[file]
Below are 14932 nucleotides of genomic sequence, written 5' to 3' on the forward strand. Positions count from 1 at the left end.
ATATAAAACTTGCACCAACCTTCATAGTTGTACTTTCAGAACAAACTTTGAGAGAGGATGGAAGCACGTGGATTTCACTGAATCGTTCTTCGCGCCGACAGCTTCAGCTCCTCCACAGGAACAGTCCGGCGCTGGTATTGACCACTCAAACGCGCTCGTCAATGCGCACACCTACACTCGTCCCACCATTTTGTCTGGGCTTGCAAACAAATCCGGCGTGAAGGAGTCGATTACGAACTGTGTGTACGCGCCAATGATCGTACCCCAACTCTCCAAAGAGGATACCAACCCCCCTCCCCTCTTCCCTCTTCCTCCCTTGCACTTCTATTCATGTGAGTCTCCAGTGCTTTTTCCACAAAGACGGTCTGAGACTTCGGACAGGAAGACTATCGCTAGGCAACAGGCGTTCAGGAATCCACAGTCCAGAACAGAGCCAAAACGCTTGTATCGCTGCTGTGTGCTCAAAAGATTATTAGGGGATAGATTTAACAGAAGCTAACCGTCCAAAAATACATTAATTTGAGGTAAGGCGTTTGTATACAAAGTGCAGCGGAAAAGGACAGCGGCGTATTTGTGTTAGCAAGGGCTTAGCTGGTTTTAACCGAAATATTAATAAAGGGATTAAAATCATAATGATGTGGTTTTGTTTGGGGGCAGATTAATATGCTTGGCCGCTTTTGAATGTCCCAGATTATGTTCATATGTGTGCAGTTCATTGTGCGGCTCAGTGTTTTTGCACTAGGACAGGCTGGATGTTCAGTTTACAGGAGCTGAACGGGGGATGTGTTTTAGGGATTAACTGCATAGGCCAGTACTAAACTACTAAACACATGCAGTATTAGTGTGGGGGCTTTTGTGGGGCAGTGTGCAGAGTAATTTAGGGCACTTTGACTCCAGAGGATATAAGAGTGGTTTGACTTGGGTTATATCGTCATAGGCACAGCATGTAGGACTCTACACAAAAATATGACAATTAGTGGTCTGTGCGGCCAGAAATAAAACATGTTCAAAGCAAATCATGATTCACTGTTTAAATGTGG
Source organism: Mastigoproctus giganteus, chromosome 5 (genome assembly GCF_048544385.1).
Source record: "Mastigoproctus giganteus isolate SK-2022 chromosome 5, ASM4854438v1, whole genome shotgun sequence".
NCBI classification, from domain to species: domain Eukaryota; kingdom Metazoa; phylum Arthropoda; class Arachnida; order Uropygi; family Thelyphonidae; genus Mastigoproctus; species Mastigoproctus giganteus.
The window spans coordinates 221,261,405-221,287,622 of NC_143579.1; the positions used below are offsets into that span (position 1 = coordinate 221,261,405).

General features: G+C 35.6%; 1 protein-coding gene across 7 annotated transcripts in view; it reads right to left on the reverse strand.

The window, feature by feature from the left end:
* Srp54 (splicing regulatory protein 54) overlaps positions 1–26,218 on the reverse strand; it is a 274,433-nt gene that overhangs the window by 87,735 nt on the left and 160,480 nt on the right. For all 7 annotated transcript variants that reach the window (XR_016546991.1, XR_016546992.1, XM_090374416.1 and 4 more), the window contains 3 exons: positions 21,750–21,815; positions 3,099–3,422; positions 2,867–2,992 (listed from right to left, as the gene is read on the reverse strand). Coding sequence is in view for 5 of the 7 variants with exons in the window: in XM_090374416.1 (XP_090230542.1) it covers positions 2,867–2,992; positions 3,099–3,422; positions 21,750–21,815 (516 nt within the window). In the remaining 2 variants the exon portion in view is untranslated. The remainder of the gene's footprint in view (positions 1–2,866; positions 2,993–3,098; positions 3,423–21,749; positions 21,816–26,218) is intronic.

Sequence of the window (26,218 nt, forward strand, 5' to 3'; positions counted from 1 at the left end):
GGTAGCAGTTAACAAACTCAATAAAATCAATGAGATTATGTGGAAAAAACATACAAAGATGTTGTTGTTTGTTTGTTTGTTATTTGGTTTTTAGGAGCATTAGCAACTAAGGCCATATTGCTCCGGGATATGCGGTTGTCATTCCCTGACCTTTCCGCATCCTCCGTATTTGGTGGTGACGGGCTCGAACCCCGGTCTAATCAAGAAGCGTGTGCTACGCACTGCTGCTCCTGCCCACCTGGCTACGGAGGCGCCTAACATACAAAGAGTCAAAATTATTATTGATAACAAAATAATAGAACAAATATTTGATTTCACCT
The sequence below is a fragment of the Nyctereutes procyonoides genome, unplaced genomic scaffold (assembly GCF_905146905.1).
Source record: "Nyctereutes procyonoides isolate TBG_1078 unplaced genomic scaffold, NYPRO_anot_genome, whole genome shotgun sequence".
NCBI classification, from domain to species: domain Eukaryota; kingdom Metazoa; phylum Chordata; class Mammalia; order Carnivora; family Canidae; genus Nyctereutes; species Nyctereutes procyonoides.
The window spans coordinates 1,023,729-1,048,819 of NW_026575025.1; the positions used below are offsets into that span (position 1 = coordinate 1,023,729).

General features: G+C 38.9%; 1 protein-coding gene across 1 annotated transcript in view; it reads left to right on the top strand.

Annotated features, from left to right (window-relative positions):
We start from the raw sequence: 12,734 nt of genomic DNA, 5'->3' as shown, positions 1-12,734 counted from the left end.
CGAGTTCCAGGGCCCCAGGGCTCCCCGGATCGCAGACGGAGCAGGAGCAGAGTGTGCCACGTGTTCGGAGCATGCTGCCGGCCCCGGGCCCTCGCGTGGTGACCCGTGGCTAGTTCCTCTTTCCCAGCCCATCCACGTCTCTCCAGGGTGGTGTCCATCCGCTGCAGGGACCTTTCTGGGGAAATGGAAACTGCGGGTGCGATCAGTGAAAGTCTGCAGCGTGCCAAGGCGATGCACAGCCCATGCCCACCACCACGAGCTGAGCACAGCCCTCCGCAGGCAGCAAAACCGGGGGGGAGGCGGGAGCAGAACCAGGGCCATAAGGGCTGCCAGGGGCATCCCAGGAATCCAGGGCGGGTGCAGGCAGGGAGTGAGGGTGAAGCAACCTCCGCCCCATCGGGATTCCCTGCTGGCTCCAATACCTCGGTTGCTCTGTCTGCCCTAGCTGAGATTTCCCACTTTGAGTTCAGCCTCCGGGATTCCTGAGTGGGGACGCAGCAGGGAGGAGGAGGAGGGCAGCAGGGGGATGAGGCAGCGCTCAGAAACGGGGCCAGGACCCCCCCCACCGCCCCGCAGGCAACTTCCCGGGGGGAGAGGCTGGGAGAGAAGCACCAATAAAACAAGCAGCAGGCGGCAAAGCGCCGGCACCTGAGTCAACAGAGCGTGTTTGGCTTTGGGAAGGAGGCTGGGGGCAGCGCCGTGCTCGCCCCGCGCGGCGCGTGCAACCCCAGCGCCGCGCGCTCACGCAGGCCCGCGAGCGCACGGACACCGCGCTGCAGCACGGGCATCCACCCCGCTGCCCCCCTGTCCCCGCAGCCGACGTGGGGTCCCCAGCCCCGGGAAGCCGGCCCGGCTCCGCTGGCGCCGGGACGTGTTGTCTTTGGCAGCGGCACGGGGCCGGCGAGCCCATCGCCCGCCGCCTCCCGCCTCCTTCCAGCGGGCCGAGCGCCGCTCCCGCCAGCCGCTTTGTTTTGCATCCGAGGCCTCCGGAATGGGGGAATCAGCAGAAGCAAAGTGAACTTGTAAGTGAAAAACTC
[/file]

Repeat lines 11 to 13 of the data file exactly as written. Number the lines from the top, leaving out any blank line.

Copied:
GGTAGCAGTTAACAAACTCAATAAAATCAATGAGATTATGTGGAAAAAACATACAAAGATGTTGTTGTTTGTTTGTTTGTTATTTGGTTTTTAGGAGCATTAGCAACTAAGGCCATATTGCTCCGGGATATGCGGTTGTCATTCCCTGACCTTTCCGCATCCTCCGTATTTGGTGGTGACGGGCTCGAACCCCGGTCTAATCAAGAAGCGTGTGCTACGCACTGCTGCTCCTGCCCACCTGGCTACGGAGGCGCCTAACATACAAAGAGTCAAAATTATTATTGATAACAAAATAATAGAACAAATATTTGATTTCACCT
The sequence below is a fragment of the Nyctereutes procyonoides genome, unplaced genomic scaffold (assembly GCF_905146905.1).
Source record: "Nyctereutes procyonoides isolate TBG_1078 unplaced genomic scaffold, NYPRO_anot_genome, whole genome shotgun sequence".